Sources said the Shiromani Akali Dal exerted pressure on Badungar to take the decision in a bid to influence votes during the SGPC general elections, likely to be held in September. The move was also prompted by the fear that Badal’s party would lose its majority in the committee if it fails to form the government again.

“We are ready to sit in the Opposition benches if we lose the polls. But we will not allow any interference by the Congress in the running of the SGPC. This is not a communal decision. As a party we have our own agenda. As a government we held a different viewpoint,” Badungar said. The Sikh clergy, he added, would be consulted on the form and venue of the memorial.

The move has rattled the Congress, which is on a comeback trail. “By raking up the issue (Operation Bluestar), which did not form part of the election campaign, the Shiromani Akali Dal’s motive is to touch an emotional chord,” a senior Congress leader said. He feared that his party could face immediate religious problems once in power.

The Badal government had never raised radical issues in the five years it has been in power. Instead, it projected Hindu-Sikh amity as its defining principle and had also brushed aside allegations from radicals of having forgotten the “problems” of Sikhs, including the one involving sharing of river water with Haryana and Rajasthan.


Chandigarh, Feb. 23: 
Less than 48 hours after Union health minister C.P. Thakur triumphantly announced that plague had been contained in the region, doctors at the PGIMER today confirmed that one patient, Karamjeet Kaur, was admitted from Riond Khurd village in Punjab with symptoms similar to pneumonic plague.

“At the moment, we have just one new patient with plague-like symptoms. She had earlier been admitted to the Hissar civil hospital where she had been administered medicines for the disease,” said PGI spokesperson Manju Wadwalkar.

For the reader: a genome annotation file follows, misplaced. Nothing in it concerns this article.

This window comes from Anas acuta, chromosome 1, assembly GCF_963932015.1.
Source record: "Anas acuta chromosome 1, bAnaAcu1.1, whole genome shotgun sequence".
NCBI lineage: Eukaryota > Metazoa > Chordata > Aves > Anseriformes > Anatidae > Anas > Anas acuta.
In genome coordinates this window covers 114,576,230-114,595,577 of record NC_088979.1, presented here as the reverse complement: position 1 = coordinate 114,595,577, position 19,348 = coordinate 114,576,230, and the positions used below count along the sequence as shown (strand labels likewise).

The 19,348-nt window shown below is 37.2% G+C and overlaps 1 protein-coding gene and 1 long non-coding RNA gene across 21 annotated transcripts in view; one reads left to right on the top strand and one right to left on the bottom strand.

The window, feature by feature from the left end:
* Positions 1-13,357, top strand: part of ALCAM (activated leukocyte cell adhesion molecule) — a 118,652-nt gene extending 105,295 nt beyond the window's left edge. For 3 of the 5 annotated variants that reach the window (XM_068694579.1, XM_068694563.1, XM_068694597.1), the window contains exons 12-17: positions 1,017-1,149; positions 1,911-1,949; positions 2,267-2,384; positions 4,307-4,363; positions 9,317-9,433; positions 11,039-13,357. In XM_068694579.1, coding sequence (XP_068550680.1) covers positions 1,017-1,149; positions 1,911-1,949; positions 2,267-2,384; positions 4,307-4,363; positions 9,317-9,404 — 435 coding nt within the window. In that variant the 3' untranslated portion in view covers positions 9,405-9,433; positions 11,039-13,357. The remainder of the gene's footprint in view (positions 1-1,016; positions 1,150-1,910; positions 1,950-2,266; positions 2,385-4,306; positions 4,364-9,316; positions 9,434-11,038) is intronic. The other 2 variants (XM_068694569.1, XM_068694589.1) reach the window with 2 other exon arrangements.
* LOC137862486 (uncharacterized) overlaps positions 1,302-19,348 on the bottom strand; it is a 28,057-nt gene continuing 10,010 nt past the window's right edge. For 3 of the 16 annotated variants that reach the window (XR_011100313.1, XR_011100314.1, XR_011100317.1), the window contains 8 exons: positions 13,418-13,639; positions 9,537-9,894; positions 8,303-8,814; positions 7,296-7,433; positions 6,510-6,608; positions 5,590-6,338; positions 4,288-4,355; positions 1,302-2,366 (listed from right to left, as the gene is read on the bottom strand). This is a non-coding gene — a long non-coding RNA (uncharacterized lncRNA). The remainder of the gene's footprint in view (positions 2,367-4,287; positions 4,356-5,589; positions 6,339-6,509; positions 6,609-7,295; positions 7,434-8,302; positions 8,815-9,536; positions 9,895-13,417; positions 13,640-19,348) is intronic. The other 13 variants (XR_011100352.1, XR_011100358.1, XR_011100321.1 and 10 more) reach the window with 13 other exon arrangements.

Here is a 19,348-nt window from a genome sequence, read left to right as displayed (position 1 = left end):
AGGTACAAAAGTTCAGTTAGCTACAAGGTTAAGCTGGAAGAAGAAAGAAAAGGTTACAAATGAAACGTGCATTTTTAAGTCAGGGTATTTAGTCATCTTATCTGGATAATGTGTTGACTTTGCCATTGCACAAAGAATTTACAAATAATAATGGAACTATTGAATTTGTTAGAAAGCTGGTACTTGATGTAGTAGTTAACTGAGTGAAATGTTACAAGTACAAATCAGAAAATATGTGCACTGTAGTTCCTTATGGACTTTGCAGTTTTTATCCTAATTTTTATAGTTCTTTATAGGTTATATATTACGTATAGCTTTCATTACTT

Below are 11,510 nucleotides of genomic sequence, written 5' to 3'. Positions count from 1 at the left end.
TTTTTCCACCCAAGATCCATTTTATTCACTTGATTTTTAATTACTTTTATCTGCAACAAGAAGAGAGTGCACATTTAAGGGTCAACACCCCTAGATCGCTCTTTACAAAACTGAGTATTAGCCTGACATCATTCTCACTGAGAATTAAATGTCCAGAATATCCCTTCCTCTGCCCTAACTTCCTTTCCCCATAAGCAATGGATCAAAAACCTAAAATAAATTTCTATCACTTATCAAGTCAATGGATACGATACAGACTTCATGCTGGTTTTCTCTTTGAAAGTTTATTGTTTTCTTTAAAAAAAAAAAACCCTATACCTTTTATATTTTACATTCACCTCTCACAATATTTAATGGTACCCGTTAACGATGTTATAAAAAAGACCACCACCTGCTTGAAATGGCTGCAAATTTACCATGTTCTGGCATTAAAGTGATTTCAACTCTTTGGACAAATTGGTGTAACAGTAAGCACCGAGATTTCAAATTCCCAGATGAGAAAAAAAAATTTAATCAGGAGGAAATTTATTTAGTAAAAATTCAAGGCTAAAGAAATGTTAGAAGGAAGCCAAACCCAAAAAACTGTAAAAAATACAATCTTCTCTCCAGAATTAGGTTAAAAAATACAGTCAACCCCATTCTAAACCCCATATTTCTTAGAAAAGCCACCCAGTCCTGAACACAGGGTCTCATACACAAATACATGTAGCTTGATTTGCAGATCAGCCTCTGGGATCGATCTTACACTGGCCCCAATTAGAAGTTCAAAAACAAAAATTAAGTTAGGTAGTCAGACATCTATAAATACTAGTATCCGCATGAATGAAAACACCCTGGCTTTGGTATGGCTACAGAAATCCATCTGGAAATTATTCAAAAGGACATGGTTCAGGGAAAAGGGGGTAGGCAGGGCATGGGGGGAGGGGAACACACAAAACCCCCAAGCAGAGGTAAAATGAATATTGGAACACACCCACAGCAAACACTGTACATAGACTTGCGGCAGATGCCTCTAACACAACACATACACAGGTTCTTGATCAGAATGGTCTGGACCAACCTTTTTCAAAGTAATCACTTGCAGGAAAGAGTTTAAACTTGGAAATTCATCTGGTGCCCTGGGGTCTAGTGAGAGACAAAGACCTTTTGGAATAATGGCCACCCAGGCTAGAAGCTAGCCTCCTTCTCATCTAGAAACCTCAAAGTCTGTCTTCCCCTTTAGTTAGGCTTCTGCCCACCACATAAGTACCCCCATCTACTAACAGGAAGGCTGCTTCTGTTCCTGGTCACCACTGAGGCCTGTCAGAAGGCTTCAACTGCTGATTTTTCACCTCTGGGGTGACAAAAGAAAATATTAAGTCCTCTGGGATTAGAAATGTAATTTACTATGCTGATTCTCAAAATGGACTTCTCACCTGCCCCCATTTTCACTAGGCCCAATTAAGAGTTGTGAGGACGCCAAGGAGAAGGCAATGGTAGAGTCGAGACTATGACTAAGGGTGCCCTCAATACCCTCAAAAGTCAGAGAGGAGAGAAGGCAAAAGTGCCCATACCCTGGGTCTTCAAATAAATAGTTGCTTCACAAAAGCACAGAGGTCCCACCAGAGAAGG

“Samples have been taken for investigation and the results will be known only after a few days. Her condition, however, is stable. People close to her have also been advised to take precautions,” the spokesperson added.

Karamjeet’s case has caused a scare among residents of the village and the neighbouring districts of Haryana. Her husband, Krishan Singh, had earlier died of a disease suspected to be plague.

Doctors attending on her in the village suspected plague and referred her to the Hissar civil hospital, which, after suspecting that her symptoms were similar to that of the dreaded disease, referred her to the PGI.

The health departments of both Punjab and Haryana have asked all district headquarters to be alert to the possibility of any disease with plague-like symptoms.

Door-to-door surveys are also being conducted in Riond Khurd to identify those who could be afflicted by plague.

Punjab villages bordering on Haryana are in the grip of chicken pox, making it difficult for doctors to diagnose those who may have contracted plague.

The Chandigarh institute, meanwhile, has discharged one of the six patients suffering from plague. Pradeep got infected while accompanying five other patients to the PGI for treatment from Himachal Pradesh earlier this month.